Several groups in Florida use that statistic to claim the state ranks 50th in education spending. The U.S. Census Bureau’s measurement of “education revenues per $1,000 of personal income” (table 12, page 12) does place Florida 50th, but it is fairly meaningless measurement if your goal is to prove not enough money is spent on K-12 education. This is best demonstrated by the fact that the last-place region on this statistic is Washington, D.C.

Being 51st (D.C.) should be worse than placing 50th (Florida), but when looking at straightforward “dollars spent per student” figures, D.C. spends over $28,000 per pupil (including capital funds and debt). That is nearly three times more than Florida. If the goal is to get Florida to spend more, why cite a statistic that has the biggest education spender dead last?

So how can a region be ranked No. 1 on one measurement, but dead last on another at the exact same time? Continue Reading →

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Florida roundup: Advanced placement, advocacy, acceleration and more

Advanced Placement. More Pasco students are taking AP classes, and their performance is improving. Gradebook.

florida-roundup-logoAdvocacy. StudentsFirst is winding down in a total of five states. Education Week.

Acceleration. State Sen. John Legg talks up the benefits of collegiate high schools in the Lakeland Ledger.

Testing. A Collier County teacher is fired, accused of helping students cheat. Naples Daily News. An Orange County elementary school student strings together a series of perfect FCATs. Orlando Sentinel.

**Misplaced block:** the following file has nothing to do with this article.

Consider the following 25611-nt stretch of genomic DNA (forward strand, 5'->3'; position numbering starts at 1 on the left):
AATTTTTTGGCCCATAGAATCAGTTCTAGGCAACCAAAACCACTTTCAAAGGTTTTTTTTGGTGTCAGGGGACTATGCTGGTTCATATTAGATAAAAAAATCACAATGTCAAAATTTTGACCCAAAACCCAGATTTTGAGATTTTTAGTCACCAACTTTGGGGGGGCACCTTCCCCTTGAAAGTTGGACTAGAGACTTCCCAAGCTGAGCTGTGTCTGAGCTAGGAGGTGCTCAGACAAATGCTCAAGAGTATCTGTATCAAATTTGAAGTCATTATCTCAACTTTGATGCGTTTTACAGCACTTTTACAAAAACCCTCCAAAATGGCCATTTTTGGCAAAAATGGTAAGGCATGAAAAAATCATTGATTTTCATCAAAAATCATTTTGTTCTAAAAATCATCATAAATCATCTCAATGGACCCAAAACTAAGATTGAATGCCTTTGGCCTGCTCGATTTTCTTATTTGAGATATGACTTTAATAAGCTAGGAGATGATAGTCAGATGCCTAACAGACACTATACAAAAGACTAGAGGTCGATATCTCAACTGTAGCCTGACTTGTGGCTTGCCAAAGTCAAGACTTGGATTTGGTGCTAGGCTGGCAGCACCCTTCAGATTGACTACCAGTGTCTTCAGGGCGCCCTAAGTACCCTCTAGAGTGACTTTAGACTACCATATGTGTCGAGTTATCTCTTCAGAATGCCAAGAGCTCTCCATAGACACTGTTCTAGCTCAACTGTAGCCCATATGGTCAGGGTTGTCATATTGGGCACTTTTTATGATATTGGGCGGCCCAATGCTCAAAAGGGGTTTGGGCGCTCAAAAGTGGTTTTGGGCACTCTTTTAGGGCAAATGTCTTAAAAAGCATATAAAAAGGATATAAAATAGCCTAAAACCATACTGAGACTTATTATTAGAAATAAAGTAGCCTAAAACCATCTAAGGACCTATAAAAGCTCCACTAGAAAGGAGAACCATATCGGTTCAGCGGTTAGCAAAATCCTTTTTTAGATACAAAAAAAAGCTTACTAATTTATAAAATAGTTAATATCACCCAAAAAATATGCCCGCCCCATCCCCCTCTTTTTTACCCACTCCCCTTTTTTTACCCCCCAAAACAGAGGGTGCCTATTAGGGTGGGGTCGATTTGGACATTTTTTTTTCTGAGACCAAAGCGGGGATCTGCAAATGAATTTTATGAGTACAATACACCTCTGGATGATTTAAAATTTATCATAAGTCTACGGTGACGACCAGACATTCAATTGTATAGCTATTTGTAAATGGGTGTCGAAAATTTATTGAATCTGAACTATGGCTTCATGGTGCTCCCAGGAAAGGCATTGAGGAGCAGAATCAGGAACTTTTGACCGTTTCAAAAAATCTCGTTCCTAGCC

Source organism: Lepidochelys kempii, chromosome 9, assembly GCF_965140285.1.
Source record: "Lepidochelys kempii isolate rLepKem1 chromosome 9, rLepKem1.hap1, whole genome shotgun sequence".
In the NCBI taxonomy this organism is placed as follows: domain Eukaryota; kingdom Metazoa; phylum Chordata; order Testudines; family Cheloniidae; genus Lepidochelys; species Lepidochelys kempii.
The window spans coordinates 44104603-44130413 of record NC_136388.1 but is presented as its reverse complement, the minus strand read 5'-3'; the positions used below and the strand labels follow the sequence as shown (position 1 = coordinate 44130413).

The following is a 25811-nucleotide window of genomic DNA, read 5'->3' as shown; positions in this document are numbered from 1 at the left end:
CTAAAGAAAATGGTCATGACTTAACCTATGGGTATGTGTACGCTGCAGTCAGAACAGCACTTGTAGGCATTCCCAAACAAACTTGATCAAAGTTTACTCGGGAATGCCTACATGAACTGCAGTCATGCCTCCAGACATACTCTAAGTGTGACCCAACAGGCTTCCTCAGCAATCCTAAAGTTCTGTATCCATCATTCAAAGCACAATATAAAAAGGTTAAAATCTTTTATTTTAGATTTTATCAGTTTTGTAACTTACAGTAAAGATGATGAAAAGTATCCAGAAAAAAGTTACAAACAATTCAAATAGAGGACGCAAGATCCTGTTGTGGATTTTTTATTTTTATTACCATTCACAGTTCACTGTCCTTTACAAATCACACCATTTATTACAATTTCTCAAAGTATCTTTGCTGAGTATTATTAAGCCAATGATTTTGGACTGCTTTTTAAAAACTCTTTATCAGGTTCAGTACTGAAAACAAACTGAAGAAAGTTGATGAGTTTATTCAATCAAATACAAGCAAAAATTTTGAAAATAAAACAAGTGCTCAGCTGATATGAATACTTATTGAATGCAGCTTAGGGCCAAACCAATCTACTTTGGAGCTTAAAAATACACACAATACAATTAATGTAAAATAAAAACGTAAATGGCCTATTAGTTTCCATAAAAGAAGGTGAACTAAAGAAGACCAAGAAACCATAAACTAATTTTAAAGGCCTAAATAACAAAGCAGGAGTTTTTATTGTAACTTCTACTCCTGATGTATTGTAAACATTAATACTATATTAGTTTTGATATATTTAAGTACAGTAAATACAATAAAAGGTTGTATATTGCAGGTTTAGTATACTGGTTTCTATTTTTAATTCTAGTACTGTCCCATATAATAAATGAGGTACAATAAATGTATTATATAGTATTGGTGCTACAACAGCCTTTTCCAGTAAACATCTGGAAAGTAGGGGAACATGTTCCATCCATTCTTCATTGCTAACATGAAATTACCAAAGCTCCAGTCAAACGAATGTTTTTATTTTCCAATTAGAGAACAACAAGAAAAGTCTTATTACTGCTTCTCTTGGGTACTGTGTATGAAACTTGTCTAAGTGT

Tax credit scholarships. The St. Augustine Record corrects falsehoods printed in a recent guest column.

Safety. A private school teacher is arrested for child pornography. Daytona Beach News-Journal. The Okaloosa school board votes to put resource deputies in all schools. Northwest Florida Daily News.

Administration. A Lee County principal resigns amid turmoil. Fort Myers News-Press. The principal at a struggling Collier County school is moving on. Naples Daily News. Manatee schools train administrators in data-driven decision making. Bradenton Herald.

Continue Reading →

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Sal Khan: Imagine if we built homes the way we teach students

The idea of competency-based instruction is not new. Florida educators were using technology to tailor student learning two decades ago, and it can trace its origin back more than a century.

But more recent advances in technology have allowed educators to begin upending the traditional “seat-time” model, in which students advance based on what they learn rather than move through the material in a fixed amount of time. That’s one of the goals of Khan Academy’s new “learning dashboard,” which lays out “missions” for students to complete, with the idea that completing a mission will signal mastery of specific math standards.

sal khanSalman Khan, the founder of Khan Academy, explained the significance of the organization’s growth beyond video during a speech at this year’s National Charter Schools Conference in Las Vegas. Right now, the learning dashboard is focused on math — perhaps the subject where learning is most cumulative.  This is an excerpt from the keynote presentation he delivered on the conference’s first day, edited lightly for length.